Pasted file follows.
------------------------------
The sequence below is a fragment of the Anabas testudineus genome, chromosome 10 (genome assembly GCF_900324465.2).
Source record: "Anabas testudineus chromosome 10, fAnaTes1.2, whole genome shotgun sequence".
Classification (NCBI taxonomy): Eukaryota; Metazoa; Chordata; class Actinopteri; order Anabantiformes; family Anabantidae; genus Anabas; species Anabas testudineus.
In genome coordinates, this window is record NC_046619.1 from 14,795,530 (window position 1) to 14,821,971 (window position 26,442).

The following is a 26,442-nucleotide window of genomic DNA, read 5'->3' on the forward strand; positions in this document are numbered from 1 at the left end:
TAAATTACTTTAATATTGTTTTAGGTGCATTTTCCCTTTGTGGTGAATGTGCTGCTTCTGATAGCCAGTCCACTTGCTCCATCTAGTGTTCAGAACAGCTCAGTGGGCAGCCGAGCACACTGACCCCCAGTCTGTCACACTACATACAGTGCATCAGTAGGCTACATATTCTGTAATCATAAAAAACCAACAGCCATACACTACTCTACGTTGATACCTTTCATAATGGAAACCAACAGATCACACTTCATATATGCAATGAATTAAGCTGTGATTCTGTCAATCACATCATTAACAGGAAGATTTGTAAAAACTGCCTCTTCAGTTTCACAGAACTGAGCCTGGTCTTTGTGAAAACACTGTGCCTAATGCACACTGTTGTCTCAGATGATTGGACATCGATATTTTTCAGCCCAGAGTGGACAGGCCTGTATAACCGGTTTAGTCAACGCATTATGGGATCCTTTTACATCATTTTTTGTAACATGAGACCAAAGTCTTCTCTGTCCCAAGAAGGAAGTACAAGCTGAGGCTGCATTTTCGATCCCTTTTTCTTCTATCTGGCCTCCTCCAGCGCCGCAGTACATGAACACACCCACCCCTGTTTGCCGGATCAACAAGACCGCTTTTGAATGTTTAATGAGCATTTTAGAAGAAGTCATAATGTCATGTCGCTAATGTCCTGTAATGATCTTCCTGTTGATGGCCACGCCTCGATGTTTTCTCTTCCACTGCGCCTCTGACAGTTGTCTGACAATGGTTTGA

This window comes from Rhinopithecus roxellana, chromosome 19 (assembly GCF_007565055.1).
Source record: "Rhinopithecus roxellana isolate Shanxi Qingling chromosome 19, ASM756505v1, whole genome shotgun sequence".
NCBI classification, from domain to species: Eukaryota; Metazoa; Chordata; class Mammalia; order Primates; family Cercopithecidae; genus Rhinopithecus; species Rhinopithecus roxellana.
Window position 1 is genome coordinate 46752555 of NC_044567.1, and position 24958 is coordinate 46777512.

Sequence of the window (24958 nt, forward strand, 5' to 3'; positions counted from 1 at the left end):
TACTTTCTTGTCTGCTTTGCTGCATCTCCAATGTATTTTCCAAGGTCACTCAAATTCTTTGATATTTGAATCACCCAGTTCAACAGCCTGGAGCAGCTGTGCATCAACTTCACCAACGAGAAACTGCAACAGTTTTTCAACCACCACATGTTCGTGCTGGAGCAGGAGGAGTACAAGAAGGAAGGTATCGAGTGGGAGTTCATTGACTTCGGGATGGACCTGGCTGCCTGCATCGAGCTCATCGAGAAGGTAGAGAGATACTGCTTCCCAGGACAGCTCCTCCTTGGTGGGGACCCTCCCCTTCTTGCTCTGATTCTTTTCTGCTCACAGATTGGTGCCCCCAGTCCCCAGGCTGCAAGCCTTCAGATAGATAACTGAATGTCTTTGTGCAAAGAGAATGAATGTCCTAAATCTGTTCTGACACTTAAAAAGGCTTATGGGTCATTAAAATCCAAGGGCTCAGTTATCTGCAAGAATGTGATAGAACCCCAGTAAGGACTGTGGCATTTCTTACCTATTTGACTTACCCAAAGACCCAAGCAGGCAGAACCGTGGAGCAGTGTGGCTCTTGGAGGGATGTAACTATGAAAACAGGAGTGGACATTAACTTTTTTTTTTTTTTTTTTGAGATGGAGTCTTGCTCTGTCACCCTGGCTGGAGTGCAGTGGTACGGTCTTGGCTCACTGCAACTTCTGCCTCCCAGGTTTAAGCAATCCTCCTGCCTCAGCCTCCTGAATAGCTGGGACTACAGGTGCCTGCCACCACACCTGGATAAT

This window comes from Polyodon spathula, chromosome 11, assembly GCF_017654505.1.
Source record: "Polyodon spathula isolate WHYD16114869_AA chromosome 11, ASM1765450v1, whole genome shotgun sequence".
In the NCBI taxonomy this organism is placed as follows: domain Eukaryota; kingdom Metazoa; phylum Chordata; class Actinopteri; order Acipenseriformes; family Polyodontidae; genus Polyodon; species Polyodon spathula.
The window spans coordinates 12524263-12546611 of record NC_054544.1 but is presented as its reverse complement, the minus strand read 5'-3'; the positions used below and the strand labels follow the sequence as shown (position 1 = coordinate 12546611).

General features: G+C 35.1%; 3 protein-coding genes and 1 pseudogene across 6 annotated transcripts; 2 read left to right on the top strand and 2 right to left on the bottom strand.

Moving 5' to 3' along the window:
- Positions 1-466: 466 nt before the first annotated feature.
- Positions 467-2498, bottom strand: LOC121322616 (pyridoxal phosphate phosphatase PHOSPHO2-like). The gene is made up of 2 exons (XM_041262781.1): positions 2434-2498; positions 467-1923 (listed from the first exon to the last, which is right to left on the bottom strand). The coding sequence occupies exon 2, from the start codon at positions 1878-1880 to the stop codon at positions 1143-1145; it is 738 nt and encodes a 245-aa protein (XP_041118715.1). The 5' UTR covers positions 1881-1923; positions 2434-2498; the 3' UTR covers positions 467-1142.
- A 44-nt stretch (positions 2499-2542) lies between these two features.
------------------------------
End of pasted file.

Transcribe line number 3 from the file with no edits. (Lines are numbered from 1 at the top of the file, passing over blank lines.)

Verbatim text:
Classification (NCBI taxonomy): Eukaryota; Metazoa; Chordata; class Actinopteri; order Anabantiformes; family Anabantidae; genus Anabas; species Anabas testudineus.